Keep calm and carry on.
That is literally what Vijender Singh claimed his strategy will be come Saturday when he takes on China’s Zulpikar Maimaitiali in Mumbai in a bout titled ‘Battleground Asia’.
On Wednesday, the Indian boxer held a training session for the benefit of the cameras and, as he had been in the last few days, was dismissive of the Chinese boxer, who holds the WBO Oriental Super Middleweight belt.
“He has only been in like eight bouts. I don’t consider him an experienced boxer. He’s young and a strong kid, that is true. He’s younger than me and that is a drawback for him because he makes mistakes in his rush to finish bouts quickly. He will try to dominate the bout from the start and hurry into things. That’s the time I will be calm and composed."
For the record, Zulpikar has been in nine bouts. Ironically, it is Vijender who has been in eight bouts. However, his jibe could possibly be about his decorated amateur career, where he has an Olympic bronze medal to his name.
“My trainer (Lee Beard) just told me to stay calm and don’t be in a hurry because during the bout everyone in the stands will be backing you. So don’t get carried away,” Vijender told journalists on Wednesday. “If he’s going to fight aggressively then I will react accordingly. It’s good if you can get a knockout early, but I’m ready to go all 10 rounds. I’m not like Muhammad Ali to announce how soon I will knock out my opponent before a fight,” he added.
Vijender had already launched a flurry of metaphorical punches in the Chinese pugilist’s direction by talking about how “Chinese products don’t last very long” a day ago in New Delhi.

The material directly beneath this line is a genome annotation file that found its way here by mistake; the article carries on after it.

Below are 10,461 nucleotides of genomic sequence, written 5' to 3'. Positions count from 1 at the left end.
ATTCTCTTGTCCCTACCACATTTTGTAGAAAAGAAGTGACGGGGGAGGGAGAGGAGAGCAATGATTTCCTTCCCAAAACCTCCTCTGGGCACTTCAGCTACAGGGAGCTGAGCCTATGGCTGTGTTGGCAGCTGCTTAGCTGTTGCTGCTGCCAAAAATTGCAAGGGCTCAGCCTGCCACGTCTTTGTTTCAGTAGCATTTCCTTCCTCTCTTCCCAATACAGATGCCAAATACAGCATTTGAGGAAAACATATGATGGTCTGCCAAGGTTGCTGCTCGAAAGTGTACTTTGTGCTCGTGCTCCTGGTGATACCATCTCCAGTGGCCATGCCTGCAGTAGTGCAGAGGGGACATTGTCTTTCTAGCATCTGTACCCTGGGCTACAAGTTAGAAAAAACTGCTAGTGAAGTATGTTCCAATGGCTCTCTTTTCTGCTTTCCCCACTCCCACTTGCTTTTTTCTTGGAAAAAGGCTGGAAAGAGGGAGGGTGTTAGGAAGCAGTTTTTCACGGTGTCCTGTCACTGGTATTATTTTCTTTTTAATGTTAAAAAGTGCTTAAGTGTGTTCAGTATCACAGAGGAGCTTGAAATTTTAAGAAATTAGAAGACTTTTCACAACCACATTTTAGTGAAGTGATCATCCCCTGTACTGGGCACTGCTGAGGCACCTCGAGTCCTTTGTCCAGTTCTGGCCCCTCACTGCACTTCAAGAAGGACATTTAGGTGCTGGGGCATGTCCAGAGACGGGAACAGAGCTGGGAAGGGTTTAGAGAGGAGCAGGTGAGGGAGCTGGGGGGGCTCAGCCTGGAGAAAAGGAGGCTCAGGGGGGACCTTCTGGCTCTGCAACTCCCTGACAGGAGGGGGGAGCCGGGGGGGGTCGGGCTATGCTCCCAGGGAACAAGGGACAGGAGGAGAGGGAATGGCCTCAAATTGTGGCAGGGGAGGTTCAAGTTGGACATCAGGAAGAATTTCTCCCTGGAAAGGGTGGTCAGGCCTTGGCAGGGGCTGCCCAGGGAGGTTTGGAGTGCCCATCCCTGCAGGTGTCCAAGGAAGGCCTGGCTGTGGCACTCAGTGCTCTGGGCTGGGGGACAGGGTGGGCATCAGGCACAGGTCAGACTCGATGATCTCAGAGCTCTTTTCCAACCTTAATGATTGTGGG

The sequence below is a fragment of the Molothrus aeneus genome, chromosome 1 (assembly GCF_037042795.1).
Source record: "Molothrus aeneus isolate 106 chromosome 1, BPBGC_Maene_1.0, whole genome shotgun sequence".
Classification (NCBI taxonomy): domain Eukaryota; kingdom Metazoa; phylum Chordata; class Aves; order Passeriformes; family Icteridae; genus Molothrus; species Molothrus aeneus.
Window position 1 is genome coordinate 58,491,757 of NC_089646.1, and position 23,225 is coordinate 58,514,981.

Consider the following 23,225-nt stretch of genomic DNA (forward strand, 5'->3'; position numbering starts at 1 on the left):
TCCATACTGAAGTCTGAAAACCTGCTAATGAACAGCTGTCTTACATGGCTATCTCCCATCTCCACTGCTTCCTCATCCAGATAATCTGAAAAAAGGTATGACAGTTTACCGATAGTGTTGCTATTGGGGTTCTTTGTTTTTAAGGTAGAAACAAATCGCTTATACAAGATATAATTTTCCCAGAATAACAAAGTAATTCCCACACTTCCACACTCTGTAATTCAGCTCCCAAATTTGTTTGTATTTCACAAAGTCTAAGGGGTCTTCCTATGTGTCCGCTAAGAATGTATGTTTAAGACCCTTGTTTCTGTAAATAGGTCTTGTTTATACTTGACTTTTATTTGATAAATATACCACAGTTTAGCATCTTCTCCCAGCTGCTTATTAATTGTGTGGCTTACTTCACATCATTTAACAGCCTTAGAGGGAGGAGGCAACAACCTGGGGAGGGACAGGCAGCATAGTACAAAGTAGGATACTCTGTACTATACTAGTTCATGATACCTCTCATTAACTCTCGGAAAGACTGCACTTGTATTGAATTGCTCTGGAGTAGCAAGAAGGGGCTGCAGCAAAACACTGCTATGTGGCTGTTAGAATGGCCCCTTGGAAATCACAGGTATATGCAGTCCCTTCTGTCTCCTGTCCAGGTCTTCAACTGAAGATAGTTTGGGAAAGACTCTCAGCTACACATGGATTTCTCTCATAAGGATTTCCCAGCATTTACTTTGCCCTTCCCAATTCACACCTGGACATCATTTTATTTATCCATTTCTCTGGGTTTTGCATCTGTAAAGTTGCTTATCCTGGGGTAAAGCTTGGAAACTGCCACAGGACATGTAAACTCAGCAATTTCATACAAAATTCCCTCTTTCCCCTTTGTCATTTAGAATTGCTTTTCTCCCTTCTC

In Mumbai, he launched another rabbit punch. On being asked if this was his toughest fight to date, the 31-year-old let out a vehement ‘No!’
What about the biggest challenge the 23-year-old will pose?
“What should I say? I don’t think he poses any challenge.”
Just then the press conference took a political turn. After all, the standoff in Doklam has dominated the conversation in both countries and here we have an Indian going up against a Chinese. A broadcast journalist wanted to know what Vijender thought of the standoff.
Vijender’s answer was a measured: “There is a lot of responsibility on me, because it’s India-China and the situation is bad.”
On another question about keeping international politics out of his mind when preparing for a bout, he said: “I do meditation to stay calm and make sure that we don’t get carried away with what others are saying. Just focus on what you are doing. You’re a boxer, just do your job.
“I’ve not had a competitive fight for the last few months but I have been training regularly. My coach always says you should take up the right fight at the right time.”
The boxer revealed that at the moment his full focus is on making his weight of 76.2 kg. John Joyc, Vijender’s strength and conditioning coach, said the Indian was about four pounds overweight as of Wednesday.
“We cannot reduce their weight too early before a fight because they need the energy,” Joyc added.
“It’s normal. It can be done easily,” Vijender said swatting away a query about his run against the clock to drop weight.
For now though, there will be one distraction that will claw at him: on Thursday, his son Abir will have his birthday. But since the boxer’s wife and son do not like to see him the ring, they have chosen to stay in Manchester.
Come Saturday, he could provide the proverbial birthday gift for his son.
Published Date: Aug 02, 2017 20:24 PM | Updated Date: Aug 02, 2017 20:24 PM